So what does all this mean and what will be the fallout? First, I believe strongly that the exit strategy of selling to a media company is all but dead for entrepreneurs and venture capitalists over the next several years. Sure, we might pay $5-15m for a tuck in here or there, but the days of the single transformational acquisition for these companies is over in my opinion. There is just too much bleeding in the core business units and too much scar tissue from failed Internet promises for most traditional media organizations to go down that path again.

The second, and larger, implication is I expect all types of acquirers to eventually reassess the multiples that they pay for digital media and platform businesses. After all, I am hard pressed to think of more than a handful of $100m+ acquisitions in this space that will actually pay off over time. In fact, as I sit here writing this, Paypal and Overture are the only ones that easily come to mind. I know that there are others and welcome the responses, but please don’t mention MySpace. Had they not been blessed with scoring that wildly unprofitable deal for Google, Rupert probably would have jettisoned it years ago.

As I learned in business school, the multiple paid for a business should at least equate to the sum of its future discounted cash flows. In the digital world where distribution is available to most everyone, market dynamics change every few years, if not every few months. This makes the evaluation of future cash flows more difficult than any other industry so, at a minimum, the discount rate applied should be drastically increased. Additionally, with it difficult to retain core founding teams who would rather be entrepreneurs than operators of a business unit inside of a larger corporation, buyers often lose the only leadership that had a chance of attaining those expected future cash flows. Should this view of the market become more widespread, M&A multiples for digital media and platform companies would compress significantly. That is clearly not happening any time soon however as startup valuations continue to go up and up. I guess maybe it’ll all be different this time around…

It Get’s Late Early; The Current Challenge for Investors like Hearst

For those reading that don’t know me, I work in the venture capital group at the Hearst Corporation. We play the role of a patient, growth capital investor for startups looking for validation from (and partnerships with) a traditional media company. As a result, the majority of our capital is invested in Series B and Series C rounds in startups that have been operating for at least a 18 to 24 months.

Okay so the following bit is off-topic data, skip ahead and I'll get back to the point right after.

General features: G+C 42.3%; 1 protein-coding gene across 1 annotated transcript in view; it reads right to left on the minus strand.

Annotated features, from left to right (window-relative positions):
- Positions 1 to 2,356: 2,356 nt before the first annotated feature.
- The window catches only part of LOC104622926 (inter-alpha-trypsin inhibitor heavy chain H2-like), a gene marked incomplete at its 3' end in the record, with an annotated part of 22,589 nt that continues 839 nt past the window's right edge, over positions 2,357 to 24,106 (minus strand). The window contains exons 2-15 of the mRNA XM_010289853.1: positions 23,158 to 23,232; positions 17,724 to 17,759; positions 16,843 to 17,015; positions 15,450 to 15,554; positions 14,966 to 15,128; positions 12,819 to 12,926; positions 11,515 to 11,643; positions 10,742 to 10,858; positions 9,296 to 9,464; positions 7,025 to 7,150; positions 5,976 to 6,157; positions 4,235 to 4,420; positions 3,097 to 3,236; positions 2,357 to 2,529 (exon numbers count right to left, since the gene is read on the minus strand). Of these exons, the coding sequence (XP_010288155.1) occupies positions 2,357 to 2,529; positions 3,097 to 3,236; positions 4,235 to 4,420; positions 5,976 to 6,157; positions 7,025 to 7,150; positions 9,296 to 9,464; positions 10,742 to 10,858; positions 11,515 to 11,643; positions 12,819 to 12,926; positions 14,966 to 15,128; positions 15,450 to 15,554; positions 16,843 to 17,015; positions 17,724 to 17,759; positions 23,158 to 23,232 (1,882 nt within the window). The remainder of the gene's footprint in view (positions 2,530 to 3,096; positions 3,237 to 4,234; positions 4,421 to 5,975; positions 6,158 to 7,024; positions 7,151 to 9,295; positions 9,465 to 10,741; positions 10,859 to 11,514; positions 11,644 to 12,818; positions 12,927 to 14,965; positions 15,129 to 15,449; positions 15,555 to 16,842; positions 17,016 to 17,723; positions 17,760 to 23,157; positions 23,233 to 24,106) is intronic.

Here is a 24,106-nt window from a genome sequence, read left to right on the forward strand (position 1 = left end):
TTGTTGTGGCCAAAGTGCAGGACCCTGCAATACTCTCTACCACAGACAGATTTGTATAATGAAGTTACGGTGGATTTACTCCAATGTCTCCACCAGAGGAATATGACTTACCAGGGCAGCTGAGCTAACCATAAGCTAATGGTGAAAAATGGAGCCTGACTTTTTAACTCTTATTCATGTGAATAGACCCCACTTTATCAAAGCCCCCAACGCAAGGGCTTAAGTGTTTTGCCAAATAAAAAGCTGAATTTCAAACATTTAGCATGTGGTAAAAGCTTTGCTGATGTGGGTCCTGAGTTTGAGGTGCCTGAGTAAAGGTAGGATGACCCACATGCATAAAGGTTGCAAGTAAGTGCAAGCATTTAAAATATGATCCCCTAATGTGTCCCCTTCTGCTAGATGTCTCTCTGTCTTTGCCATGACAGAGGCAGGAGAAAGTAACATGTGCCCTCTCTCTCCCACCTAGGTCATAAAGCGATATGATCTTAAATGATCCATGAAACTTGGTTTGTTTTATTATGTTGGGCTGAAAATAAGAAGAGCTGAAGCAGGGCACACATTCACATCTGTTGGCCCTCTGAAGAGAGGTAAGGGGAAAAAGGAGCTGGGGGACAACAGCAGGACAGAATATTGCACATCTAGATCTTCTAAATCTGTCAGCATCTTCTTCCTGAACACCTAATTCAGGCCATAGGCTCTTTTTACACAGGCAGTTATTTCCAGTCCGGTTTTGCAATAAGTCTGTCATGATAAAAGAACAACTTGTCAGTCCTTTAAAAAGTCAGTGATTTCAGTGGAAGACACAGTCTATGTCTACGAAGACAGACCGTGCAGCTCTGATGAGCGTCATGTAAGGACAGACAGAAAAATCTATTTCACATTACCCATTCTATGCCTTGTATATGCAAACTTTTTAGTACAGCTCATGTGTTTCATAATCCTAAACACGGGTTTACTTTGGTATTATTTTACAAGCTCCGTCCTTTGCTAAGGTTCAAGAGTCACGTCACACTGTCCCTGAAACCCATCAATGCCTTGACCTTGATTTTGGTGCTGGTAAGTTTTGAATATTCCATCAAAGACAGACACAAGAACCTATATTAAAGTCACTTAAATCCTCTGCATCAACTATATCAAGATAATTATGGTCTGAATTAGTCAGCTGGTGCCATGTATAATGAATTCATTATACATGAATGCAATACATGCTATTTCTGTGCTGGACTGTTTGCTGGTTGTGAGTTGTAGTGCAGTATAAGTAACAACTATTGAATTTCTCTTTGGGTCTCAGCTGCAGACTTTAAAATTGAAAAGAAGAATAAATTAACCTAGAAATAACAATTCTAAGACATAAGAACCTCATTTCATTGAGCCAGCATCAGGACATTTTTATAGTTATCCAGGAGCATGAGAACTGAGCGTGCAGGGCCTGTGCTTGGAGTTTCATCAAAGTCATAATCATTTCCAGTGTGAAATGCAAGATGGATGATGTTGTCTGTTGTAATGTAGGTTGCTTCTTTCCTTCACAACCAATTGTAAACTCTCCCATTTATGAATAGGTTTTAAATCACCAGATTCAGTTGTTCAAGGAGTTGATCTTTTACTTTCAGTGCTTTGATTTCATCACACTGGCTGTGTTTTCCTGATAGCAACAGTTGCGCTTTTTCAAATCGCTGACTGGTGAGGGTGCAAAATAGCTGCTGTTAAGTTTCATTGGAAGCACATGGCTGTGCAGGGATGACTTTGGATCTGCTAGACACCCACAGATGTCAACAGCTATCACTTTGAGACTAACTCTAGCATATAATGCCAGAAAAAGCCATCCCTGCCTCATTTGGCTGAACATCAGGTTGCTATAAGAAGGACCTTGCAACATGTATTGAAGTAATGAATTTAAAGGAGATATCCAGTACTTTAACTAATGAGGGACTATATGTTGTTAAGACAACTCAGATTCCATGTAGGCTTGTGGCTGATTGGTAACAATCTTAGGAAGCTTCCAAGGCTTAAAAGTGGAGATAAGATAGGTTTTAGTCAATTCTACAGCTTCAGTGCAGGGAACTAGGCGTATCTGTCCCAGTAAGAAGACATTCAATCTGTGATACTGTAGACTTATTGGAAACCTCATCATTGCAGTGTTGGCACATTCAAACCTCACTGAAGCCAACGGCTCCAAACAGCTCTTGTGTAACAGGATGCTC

As I look at the market today, this positioning is proving quite difficult for a couple of reasons. The first has to do with the troubled nature of traditional media companies no longer makes them as attractive a validation partner for entrepreneurs. Additionally, with the fragmented nature of the Internet, a deal with any single media company can no longer “make” a startup’s business. While not the case with Hearst, some budget constrained media companies will even invest in a startup to use it as a captive development shop, making the partnership an albatross for an entrepreneur with limited resources him/herself.

While the above issues are hurdles, the biggest challenge my group is currently facing is the “it gets late early” phenomenon. The truth is that it costs very little to start an Internet business these days. Thus, by the time a promising startup needs to raise even its Series B, it has already generated a fair amount of user adoption and can drum up a very competitive financing process. As a result, instead of $15-20m Series B pre-money valuations, we are seeing $50m and even $100m+ valuations. Keep in mind that most of these companies still have very little revenue and are yet to develop clearly defined business models.

With the recent explosion in seed/Series A funds and the significant later-stage money still in the market, I expect valuations in B rounds to get bid up aggressively for at least the next 12 months. However, the supply of quality early-stage companies should increase and I expect this to drive prices down to more reasonable levels. Will Series B valuations in promising startups return to levels from a few years ago? Unlikely given it simply costs less to initially fund a digital media startup. But if you believe a business is a several hundred (or billion) dollar opportunity, there should still be enough returns to go around.

As a result of these market conditions explained above, I find myself spending more time building relationships with entrepreneurs than chasing live deals. Hopefully, when/if the market returns to a more rational equilibrium, this work will pay off. Only time will tell I guess.